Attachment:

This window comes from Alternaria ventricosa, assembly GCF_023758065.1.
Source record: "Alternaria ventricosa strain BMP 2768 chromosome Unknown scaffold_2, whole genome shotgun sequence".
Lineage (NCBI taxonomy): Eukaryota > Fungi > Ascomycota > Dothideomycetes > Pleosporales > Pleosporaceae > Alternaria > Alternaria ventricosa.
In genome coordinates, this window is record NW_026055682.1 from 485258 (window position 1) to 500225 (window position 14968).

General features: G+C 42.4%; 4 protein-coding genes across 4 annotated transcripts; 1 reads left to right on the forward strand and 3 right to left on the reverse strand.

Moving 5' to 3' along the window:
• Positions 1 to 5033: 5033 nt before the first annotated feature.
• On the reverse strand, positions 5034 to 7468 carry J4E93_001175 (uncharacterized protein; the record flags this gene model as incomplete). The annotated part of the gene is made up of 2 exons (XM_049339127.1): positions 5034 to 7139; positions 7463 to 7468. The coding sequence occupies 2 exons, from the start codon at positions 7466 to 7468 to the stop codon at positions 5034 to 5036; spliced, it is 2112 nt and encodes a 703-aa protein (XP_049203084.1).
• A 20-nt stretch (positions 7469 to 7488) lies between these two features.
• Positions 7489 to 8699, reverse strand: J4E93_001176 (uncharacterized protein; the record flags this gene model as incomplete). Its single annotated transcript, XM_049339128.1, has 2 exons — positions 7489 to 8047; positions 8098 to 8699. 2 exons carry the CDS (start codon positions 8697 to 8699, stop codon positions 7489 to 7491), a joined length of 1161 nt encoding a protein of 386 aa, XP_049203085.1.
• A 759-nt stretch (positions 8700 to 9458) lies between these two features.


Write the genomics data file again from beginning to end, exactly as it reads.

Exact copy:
This window comes from Alternaria ventricosa, assembly GCF_023758065.1.
Source record: "Alternaria ventricosa strain BMP 2768 chromosome Unknown scaffold_2, whole genome shotgun sequence".
Lineage (NCBI taxonomy): Eukaryota > Fungi > Ascomycota > Dothideomycetes > Pleosporales > Pleosporaceae > Alternaria > Alternaria ventricosa.
In genome coordinates, this window is record NW_026055682.1 from 485258 (window position 1) to 500225 (window position 14968).

General features: G+C 42.4%; 4 protein-coding genes across 4 annotated transcripts; 1 reads left to right on the forward strand and 3 right to left on the reverse strand.

Moving 5' to 3' along the window:
• Positions 1 to 5033: 5033 nt before the first annotated feature.
• On the reverse strand, positions 5034 to 7468 carry J4E93_001175 (uncharacterized protein; the record flags this gene model as incomplete). The annotated part of the gene is made up of 2 exons (XM_049339127.1): positions 5034 to 7139; positions 7463 to 7468. The coding sequence occupies 2 exons, from the start codon at positions 7466 to 7468 to the stop codon at positions 5034 to 5036; spliced, it is 2112 nt and encodes a 703-aa protein (XP_049203084.1).
• A 20-nt stretch (positions 7469 to 7488) lies between these two features.
• Positions 7489 to 8699, reverse strand: J4E93_001176 (uncharacterized protein; the record flags this gene model as incomplete). Its single annotated transcript, XM_049339128.1, has 2 exons — positions 7489 to 8047; positions 8098 to 8699. 2 exons carry the CDS (start codon positions 8697 to 8699, stop codon positions 7489 to 7491), a joined length of 1161 nt encoding a protein of 386 aa, XP_049203085.1.
• A 759-nt stretch (positions 8700 to 9458) lies between these two features.